Association between positive grandparental involvement during childhood and generativity in late life among community-dwelling, cognitively intact, older adults in Japan

Geriatr Gerontol Int. 2021 Mar;21(3):331-337. doi: 10.1111/ggi.14139. Epub 2021 Feb 8.

Abstract

Aim: Generativity is increasingly being recognized as a key element of healthy aging. The present study investigated whether children who received more positive grandparental involvement would show higher generativity in late life.

Methods: In 2017, 173 older adults living in Wakuya City (Miyagi Prefecture, Japan), and who showed normal cognition based on the Quick Mild Cognitive Impairment Screen, participated in a self-report life course survey (age range: 65-88 years). The association between positive grandparental involvement in childhood and generativity (measured by the Loyola Generativity Scale) was investigated using multiple linear regression adjusted for potential confounders.

Results: Compared with older adults without or had low positive grandparental involvement in childhood, a higher level of generativity was observed among those with medium (β = 1.93, 95% confidence interval [CI]: 0.24-3.62) and high positive grandparental involvement (β = 2.09, 95% CI: 0.32-3.87), adjusting for age, gender, memory performance, depressive symptoms, childhood socio-economic status and parental involvement. The significant dose-response association remained even after further adjusting for education and current grandparental experiences.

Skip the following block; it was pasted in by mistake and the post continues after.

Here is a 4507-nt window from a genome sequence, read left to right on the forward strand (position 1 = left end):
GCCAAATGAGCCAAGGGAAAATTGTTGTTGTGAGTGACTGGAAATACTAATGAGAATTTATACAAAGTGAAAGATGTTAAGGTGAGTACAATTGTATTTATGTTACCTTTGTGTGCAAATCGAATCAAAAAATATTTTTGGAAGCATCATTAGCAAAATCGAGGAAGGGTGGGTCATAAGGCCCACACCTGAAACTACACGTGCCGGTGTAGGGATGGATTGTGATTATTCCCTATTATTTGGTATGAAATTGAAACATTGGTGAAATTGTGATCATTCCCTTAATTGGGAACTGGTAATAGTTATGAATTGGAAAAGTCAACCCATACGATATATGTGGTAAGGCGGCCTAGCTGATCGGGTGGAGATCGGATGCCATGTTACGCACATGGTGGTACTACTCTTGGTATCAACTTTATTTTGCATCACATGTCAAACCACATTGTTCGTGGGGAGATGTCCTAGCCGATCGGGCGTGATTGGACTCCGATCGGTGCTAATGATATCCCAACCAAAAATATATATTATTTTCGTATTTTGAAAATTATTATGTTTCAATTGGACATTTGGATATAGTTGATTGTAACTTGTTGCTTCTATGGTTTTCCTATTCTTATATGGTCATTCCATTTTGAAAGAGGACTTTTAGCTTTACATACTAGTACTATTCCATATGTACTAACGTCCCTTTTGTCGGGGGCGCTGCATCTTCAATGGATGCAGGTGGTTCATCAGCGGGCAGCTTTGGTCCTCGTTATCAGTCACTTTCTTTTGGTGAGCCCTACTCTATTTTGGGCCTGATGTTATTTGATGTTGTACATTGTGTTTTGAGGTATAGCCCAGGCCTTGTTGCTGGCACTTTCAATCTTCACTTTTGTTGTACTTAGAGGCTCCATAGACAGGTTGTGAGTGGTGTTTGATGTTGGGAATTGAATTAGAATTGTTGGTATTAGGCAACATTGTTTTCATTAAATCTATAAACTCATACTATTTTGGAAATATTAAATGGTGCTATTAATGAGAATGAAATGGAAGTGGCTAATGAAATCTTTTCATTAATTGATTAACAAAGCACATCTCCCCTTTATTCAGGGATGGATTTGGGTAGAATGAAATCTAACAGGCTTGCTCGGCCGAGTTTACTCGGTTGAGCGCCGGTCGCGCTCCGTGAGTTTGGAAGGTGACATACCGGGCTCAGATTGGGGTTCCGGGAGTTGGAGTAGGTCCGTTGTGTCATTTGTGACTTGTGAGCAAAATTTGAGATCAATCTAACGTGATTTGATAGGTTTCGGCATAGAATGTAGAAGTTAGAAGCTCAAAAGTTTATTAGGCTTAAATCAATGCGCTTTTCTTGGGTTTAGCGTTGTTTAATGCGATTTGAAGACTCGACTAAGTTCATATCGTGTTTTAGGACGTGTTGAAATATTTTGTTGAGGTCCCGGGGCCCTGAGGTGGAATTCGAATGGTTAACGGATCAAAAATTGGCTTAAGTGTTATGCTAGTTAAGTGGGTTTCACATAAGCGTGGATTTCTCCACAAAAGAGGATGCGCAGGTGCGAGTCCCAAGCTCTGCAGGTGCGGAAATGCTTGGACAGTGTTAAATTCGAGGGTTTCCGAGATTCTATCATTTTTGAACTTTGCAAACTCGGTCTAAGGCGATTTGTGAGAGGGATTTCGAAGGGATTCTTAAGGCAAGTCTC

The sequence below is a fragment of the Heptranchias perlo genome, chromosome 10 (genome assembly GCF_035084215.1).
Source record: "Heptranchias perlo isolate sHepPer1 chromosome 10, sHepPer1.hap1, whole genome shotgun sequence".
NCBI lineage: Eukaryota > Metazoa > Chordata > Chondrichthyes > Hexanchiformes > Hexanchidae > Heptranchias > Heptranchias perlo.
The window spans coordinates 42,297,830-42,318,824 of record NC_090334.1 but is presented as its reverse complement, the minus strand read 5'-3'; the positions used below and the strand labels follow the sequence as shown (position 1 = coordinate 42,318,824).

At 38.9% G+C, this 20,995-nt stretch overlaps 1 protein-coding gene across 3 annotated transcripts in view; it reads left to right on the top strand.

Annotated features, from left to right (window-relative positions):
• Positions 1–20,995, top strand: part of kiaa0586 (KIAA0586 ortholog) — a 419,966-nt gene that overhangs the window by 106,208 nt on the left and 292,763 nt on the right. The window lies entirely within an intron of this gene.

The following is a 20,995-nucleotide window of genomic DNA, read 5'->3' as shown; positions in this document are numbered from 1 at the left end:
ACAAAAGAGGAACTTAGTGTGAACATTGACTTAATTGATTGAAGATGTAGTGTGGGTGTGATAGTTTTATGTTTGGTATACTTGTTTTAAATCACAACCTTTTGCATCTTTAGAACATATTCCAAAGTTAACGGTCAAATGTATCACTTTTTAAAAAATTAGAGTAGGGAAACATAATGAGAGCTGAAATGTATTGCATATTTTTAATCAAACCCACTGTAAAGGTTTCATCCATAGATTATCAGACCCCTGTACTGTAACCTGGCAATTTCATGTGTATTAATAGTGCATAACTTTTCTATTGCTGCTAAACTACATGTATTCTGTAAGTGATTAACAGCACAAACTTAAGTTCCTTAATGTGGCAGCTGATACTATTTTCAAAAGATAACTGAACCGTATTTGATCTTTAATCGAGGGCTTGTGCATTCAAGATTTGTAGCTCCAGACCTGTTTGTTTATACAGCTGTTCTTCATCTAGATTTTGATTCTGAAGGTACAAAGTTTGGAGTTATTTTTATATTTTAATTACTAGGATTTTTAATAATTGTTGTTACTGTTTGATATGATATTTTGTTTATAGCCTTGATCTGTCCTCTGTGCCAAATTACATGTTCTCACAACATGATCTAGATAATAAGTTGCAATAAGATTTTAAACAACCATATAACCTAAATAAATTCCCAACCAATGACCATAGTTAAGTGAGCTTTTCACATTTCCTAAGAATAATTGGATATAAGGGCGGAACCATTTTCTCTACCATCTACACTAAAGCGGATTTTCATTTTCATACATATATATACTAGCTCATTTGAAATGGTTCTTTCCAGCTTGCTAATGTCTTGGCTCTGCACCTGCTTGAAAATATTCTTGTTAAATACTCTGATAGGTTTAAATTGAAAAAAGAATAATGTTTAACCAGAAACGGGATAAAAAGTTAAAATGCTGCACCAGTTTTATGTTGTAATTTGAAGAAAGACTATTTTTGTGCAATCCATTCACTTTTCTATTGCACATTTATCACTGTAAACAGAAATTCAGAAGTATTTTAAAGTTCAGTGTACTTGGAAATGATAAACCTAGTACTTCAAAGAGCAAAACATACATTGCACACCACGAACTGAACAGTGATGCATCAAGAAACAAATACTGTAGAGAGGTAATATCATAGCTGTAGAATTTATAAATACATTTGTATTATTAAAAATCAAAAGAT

Conclusion: Greater positive grandparental involvement in childhood was associated with a higher level of generativity among community-dwelling, cognitively intact, Japanese older adults. Geriatr Gerontol Int ••; ••: ••-•• Geriatr Gerontol Int 2021; ••: ••-••.

Keywords: Japan; family relations in childhood; generativity; life course; well-being.

MeSH terms

  • Aged
  • Aged, 80 and over
  • Cognition / physiology*
  • Cognitive Dysfunction
  • Family Relations
  • Grandparents / psychology*
  • Healthy Aging*
  • Humans
  • Independent Living
  • Intergenerational Relations / ethnology*
  • Japan
  • Social Class